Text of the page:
Republicans are real threat to American democracy
As Election Day nears, some commentators warn that the country is threatened by a “second Civil War” and that the election could “break America.” In one scenario, President Trump declares himself the winner on election night on the basis of in-person voting even though the mail ballots, which likely will favor Democratic presidential nominee Joe Biden, are still being counted. Far-rightwing groups clash with far-left groups in the streets, and America descends into chaos.
Trump reinforced the doomsday fears during Tuesday night’s presidential debate when he seemed to command the far-right extremist Proud Boys to “stand back and stand by” for further action.
While no one should minimize the dangers of such racist hate groups, the Proud Boys are hardly a national underground militia ready to rise up at the president’s order, overrun the polling places and blow up the mail ballot collection boxes.
According to the Anti-Defamation League, there are likely no more than several hundred Proud Boys, who are often outnumbered at demonstrations by counter protesters.
To be sure, Proud Boys, some of whom promote white supremacist and anti-Semitic ideologies, have been convicted of violent acts. But if Trump commands the Proud Boys, he commands a rabble of belligerent imbeciles that any police department should be able to handle.
Trump insisted in the debate that voting by mail is fraudulent, but he has no legal basis to stop the states from counting the mail ballots.
According to a Washington Post survey of litigation over mail ballot voting deadlines and procedures, both Democratic- and Republican-appointed judges view Republican fraud claims skeptically, not least because the Republican lawyers cannot produce any evidence of mail ballot fraud.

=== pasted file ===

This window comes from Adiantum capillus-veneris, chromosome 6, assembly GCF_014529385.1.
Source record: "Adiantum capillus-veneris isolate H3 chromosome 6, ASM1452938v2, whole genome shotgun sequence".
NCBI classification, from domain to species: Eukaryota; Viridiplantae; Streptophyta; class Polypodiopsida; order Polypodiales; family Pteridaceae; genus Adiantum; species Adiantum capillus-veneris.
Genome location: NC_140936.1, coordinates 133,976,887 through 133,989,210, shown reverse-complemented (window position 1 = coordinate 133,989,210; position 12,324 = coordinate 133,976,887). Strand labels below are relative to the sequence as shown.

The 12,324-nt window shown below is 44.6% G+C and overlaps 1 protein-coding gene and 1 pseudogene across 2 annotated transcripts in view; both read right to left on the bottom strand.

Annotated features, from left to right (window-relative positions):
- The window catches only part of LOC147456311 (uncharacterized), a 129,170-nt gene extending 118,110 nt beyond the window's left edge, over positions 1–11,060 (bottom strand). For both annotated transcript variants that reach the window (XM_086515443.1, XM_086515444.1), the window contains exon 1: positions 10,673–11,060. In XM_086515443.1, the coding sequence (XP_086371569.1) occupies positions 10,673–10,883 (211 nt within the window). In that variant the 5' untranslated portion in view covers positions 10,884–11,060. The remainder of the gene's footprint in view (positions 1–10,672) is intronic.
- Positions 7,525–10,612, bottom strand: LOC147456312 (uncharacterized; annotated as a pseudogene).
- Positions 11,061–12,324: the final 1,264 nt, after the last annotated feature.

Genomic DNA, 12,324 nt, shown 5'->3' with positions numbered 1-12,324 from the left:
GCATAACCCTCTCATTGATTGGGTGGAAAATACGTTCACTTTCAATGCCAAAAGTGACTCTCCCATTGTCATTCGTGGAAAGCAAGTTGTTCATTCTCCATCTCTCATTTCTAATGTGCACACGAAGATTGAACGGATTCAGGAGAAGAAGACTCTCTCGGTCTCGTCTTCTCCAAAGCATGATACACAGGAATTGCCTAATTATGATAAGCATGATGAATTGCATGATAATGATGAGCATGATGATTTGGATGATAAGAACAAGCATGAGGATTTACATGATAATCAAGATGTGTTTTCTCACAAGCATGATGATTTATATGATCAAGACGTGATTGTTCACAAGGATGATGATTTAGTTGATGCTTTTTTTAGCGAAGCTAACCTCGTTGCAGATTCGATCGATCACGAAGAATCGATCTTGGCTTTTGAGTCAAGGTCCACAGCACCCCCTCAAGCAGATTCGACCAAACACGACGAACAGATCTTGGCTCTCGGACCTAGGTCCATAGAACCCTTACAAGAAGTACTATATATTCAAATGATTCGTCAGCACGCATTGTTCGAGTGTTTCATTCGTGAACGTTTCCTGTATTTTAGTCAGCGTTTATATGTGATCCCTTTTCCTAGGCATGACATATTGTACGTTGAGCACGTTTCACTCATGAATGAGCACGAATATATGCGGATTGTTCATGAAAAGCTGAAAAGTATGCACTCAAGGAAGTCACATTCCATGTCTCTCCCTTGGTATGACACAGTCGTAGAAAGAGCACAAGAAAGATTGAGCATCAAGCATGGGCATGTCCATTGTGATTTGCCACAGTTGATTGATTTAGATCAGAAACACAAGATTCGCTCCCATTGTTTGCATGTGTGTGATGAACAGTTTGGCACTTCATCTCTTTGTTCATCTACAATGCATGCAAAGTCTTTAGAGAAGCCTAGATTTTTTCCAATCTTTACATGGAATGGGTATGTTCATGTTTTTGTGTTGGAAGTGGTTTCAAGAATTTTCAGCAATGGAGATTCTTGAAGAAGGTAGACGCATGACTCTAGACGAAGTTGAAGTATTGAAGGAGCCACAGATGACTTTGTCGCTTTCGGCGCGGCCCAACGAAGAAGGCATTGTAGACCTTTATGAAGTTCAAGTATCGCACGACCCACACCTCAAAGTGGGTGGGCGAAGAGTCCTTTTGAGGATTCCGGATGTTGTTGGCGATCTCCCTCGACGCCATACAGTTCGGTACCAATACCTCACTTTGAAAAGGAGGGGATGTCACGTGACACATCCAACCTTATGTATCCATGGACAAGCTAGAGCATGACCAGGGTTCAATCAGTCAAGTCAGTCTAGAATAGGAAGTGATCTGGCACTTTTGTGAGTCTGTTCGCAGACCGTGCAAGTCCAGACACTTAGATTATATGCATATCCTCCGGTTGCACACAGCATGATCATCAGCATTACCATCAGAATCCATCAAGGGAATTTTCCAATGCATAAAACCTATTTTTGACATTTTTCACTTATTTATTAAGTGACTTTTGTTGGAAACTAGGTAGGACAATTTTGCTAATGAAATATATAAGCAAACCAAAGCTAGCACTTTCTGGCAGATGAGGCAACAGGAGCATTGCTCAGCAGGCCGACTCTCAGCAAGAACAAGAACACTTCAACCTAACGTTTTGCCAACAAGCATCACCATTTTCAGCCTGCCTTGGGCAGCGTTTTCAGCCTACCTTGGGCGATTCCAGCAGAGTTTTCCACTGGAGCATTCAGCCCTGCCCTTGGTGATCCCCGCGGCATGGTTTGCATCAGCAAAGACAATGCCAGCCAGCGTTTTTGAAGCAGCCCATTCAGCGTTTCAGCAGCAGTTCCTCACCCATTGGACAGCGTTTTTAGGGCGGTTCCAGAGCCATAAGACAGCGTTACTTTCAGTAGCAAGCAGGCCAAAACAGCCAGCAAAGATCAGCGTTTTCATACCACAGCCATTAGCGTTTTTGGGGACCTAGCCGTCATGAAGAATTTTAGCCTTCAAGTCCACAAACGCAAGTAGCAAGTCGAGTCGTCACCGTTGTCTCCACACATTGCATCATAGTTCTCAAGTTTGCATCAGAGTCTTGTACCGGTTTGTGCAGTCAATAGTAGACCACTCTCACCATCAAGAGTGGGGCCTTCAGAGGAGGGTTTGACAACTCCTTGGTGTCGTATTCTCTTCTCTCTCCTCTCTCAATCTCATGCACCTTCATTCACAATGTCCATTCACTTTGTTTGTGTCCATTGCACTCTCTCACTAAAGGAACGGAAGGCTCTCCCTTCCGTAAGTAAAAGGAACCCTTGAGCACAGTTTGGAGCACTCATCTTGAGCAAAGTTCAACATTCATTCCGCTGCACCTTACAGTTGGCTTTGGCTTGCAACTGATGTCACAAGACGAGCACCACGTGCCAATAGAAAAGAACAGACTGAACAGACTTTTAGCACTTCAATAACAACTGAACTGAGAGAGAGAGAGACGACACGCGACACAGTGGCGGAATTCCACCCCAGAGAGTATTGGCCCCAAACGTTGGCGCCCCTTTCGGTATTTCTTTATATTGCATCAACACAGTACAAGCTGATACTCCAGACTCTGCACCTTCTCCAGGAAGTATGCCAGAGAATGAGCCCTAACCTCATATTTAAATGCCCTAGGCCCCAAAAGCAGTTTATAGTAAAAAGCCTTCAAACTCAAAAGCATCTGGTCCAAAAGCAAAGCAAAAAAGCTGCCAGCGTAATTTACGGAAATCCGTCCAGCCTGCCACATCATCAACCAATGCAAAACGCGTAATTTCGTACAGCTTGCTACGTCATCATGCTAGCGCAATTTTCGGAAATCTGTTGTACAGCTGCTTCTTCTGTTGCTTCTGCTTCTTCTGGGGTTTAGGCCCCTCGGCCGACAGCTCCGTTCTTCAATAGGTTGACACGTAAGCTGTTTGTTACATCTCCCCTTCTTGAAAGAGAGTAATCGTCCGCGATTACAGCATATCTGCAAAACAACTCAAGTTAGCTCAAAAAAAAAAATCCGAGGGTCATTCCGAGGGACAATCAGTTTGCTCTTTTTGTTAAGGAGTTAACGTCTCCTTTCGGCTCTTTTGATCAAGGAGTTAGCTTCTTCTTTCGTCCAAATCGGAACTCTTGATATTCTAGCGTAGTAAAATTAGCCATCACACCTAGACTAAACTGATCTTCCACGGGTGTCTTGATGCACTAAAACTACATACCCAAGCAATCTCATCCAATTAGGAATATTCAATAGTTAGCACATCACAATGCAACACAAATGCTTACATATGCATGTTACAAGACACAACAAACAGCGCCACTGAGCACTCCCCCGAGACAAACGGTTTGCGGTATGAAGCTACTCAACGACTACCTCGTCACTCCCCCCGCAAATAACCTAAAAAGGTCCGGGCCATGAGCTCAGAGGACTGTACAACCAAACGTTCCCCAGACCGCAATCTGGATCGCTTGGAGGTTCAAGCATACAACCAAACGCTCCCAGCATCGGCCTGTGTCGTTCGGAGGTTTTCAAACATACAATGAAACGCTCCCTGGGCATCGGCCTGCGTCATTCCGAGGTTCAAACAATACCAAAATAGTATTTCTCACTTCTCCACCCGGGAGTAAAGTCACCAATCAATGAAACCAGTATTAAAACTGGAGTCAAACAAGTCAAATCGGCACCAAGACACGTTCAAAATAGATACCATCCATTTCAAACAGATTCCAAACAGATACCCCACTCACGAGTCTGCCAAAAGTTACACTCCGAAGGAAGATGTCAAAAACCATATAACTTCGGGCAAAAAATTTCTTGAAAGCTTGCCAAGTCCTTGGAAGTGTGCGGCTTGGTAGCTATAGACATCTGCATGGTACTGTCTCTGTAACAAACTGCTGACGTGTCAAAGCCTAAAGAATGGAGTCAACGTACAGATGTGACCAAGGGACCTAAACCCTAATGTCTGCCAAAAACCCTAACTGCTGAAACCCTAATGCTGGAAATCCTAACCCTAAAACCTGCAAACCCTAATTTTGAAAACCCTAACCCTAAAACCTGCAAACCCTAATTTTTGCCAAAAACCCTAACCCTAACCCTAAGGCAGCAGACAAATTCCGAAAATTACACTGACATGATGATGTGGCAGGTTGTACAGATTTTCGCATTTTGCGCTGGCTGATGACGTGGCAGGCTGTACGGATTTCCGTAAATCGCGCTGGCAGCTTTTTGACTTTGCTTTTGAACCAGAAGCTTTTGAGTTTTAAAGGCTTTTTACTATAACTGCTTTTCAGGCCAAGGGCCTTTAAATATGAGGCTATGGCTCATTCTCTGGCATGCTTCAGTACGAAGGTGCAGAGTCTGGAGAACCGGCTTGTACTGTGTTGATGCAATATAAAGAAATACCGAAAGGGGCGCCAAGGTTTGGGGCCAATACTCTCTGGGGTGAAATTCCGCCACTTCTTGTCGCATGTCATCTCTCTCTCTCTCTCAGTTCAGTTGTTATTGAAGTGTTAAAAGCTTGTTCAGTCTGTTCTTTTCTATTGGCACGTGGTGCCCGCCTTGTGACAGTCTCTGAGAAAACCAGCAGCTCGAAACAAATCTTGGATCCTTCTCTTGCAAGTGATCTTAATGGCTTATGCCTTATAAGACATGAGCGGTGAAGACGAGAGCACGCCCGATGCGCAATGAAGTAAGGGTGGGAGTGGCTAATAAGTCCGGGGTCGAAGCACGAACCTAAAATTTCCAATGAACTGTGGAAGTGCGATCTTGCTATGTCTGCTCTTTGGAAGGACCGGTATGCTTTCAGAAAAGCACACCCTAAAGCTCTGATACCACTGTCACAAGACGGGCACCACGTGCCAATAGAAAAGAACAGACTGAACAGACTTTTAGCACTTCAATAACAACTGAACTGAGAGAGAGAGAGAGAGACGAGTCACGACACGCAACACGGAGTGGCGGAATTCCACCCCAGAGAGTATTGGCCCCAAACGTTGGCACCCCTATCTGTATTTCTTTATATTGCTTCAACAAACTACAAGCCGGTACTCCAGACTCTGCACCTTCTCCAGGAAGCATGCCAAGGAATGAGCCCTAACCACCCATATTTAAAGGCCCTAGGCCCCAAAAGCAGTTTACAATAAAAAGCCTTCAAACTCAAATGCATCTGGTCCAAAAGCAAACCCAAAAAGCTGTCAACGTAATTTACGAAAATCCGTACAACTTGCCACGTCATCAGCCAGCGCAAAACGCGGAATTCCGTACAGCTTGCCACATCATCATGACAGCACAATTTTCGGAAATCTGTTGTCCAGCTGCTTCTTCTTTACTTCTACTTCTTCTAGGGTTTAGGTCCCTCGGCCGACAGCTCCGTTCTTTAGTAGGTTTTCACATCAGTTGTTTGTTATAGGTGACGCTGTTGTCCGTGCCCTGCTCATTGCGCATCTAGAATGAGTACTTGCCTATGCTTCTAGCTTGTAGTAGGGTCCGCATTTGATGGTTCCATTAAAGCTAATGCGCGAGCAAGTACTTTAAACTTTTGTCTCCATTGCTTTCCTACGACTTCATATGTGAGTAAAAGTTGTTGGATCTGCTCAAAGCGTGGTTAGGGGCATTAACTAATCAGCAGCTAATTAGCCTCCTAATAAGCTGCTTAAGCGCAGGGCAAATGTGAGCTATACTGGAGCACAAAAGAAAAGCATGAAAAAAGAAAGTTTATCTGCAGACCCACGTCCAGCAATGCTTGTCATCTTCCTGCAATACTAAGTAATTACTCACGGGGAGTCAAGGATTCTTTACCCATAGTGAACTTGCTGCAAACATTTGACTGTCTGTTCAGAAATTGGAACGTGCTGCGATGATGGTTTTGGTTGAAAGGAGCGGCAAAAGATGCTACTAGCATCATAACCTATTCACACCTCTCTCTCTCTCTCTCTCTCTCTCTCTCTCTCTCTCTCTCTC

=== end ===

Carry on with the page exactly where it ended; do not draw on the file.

So, focusing on the Proud Boys and their ilk misses the real threat to the democratic process, which is a much, much different group: the framers of the Constitution, who created the election doomsday machine known as the Electoral College.
A realistic strategy for Trump’s legal team is not to try to stop the vote count directly, but to challenge or seek recounts of any initial vote tabulation in close races that favor Biden.
Such challenges could delay a final tally until December 8, the so-called “safe harbor” deadline for states to choose electors to vote in the Electoral College, after which the electors cannot be challenged in Congress.
If no electors are chosen in a given state as that date looms (because the vote recounts and challenges are still underway), then Article II of the Constitution gives Republicans a means to end run the popular vote.
Under Article II a state’s legislature has the power to choose “in such Manner as the Legislature thereof may direct” the electors who will vote in the Electoral College (which meets on December 14).
The Proud Boys shouldn’t scare Democrats. They should be scared by the fact that in six top battleground states, Pennsylvania, Florida, Michigan, Wisconsin, Arizona and North Carolina, Republicans control both chambers of the state legislature.